There appears to be a sinkhole forming on the side of my driveway,
about half in the yard and half in the driveway. Right now it's only a
couple of feet wide and maybe 6 inches deep at the lowest point. I
imagine this is a root or something decomposing underneath? My
1-Am I going to wake up one morning and find that my truck has been
2-Is this something I can fix myself? If not, do I call a driveway
specialist? An excavator?
Don't know if it makes a difference, but I live in Massachusetts, so
the ground will be freezing soon.
On 14 Dec 2004 10:20:44 -0800, firstname.lastname@example.org wrote:
First don't park your truck over it. geez....
Second, have the water company check if one of their supply lines to
your house is leaking.
Third, get hot, it will only get worse if you don't move on getting it
Tom @ www.URLBee.com
. The town suggested, based on the path of the water
My thoughts also. A common problem is loose soil thrown into an excavation
that settles when it becomes wet. If that is the problem, poke the garden
hose into the settling soil (water turned on). This will consolidate the
soil as the water drains out. After it has settled, pack in more soil to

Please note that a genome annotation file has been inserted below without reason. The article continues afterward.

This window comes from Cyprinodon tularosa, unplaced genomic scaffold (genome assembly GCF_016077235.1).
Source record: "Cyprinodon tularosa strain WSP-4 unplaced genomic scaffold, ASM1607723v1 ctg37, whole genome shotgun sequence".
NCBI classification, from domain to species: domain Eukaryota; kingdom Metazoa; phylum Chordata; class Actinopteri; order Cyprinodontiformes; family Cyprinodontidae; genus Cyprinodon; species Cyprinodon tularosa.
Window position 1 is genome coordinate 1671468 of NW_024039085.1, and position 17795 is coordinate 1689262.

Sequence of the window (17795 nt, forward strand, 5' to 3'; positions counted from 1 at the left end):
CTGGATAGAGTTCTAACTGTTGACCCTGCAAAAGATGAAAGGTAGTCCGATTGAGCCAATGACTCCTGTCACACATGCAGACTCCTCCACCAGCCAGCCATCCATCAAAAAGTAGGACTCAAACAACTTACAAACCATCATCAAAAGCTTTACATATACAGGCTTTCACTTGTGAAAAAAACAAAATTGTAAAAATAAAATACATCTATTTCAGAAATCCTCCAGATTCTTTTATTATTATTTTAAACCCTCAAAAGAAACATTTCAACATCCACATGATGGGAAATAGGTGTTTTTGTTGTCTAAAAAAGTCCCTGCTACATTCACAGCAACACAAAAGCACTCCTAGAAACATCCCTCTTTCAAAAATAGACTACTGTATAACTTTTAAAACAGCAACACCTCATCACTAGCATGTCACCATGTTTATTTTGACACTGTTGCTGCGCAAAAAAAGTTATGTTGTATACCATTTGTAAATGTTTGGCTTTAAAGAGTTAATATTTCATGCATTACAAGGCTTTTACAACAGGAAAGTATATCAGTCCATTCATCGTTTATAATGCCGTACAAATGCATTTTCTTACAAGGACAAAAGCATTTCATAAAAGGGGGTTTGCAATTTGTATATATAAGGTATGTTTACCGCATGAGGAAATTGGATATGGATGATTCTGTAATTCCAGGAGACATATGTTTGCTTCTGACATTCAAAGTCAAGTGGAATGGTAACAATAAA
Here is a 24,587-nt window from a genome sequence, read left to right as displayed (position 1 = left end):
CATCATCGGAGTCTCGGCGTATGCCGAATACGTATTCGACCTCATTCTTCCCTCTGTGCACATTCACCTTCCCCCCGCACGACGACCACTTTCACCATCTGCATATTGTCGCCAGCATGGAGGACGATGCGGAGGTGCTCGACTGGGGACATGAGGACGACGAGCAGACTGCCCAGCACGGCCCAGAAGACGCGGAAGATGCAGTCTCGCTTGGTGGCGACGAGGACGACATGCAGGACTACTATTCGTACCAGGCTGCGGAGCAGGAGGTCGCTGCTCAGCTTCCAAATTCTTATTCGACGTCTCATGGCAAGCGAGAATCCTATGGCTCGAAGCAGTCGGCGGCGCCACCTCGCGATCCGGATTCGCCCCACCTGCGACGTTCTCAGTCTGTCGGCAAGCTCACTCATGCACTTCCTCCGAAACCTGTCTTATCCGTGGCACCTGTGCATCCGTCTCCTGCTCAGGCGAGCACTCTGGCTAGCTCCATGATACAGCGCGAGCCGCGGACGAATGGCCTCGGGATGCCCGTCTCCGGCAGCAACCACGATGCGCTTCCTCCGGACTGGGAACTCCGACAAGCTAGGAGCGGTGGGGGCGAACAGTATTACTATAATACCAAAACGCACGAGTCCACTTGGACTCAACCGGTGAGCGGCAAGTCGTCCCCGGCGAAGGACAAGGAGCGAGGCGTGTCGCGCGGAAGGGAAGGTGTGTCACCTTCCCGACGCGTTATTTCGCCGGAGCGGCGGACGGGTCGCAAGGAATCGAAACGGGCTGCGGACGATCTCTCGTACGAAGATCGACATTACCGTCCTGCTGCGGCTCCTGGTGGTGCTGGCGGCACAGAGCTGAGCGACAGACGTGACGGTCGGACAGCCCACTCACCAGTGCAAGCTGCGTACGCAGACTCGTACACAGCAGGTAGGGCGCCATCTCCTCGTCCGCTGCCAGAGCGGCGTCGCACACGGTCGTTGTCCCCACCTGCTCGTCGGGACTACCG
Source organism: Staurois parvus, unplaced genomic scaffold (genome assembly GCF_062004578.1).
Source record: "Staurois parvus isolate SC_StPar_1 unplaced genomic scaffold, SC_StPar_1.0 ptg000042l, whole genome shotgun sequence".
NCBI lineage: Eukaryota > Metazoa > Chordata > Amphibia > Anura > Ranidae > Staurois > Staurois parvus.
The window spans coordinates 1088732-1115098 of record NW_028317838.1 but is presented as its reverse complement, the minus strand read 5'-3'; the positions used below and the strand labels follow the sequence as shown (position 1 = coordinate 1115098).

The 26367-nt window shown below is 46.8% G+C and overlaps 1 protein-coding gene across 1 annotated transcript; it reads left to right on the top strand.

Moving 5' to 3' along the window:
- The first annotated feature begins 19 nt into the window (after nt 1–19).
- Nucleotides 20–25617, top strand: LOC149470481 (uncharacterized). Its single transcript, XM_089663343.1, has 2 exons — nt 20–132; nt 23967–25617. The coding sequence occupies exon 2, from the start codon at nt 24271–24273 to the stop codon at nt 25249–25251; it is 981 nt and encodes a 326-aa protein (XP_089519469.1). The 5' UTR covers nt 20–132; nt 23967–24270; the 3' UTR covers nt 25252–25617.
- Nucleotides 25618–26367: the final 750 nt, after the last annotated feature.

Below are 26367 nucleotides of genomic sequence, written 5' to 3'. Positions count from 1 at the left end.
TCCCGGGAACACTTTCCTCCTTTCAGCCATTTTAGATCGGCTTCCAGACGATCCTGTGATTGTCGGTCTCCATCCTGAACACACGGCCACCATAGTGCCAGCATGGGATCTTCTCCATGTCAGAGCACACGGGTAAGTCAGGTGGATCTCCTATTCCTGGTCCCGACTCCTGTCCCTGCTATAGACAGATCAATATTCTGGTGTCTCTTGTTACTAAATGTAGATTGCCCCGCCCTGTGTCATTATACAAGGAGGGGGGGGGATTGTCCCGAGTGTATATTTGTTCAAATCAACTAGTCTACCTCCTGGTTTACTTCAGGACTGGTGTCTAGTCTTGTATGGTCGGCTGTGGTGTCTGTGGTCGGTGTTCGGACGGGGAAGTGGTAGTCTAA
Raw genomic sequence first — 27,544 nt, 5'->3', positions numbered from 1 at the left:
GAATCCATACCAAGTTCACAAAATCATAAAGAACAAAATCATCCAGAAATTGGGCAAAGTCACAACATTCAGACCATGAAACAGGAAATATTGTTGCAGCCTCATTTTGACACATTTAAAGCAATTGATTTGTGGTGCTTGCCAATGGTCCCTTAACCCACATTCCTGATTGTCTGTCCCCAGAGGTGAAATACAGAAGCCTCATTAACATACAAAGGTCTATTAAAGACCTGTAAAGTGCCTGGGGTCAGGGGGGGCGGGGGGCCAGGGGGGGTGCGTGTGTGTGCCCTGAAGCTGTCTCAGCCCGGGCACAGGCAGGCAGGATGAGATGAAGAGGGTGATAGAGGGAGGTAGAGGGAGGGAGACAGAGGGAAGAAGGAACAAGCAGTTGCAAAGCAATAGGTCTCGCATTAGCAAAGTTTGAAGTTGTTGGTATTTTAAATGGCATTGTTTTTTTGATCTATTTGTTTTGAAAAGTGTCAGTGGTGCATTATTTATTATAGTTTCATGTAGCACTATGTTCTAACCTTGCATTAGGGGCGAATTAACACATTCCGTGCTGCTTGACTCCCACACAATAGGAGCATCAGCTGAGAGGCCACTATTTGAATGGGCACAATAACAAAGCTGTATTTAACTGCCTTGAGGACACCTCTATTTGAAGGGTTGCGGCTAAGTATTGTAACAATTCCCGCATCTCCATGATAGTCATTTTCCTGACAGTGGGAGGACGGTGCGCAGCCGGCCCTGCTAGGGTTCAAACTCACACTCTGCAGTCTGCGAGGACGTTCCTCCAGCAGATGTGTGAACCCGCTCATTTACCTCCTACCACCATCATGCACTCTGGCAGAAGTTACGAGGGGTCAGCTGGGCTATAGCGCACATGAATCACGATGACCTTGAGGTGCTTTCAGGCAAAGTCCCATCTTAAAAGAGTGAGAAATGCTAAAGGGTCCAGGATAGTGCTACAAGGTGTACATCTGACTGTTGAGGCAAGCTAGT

restore the surface level.
My city has civil engineers who, of course, do engineering for city
projects. When I contacted a landscape architect about a drainage
problem, he told me that the city engineer reviewed some problems when
the problem was a complex one. So...I called, he came out, checked out
the situation and gave some helpful tips. It was more of the "CYA"
variety, on his part, because the problem potentially involved the
city's inspections done during construction of neighboring condo (which
drains onto our property :o)
If your sinkhole is in the path where there is rapid runoff from rain,
that could possibly be a cause. I have found "mystery" holes, probably
from rotted stumps. Have also found "tunnels" under the sod where water
washed out soil along our seawall, which was the reason for calling on
In Florida, sinkholes take out whole neighborhoods, and insurance
companies can have a guy with the right gadget check out the ground.
I'd be inclined to get some heavy topsoil, pack it in good, and do some
watchful waiting if you don't have sinkhole problems in the
neighborhood. Your city/county can give you info on that.
I have a similar problem. I know of a couple of sinkholes tat formed from
trees that were buried 24 years ago when the house was built. Mine is small
enough right now that I think I can fill and patch it myself. If it gets
larger I'm going to call a driveway paver for some digging, filling,
paving. FWIW, I'm not far from you over the border in CT.
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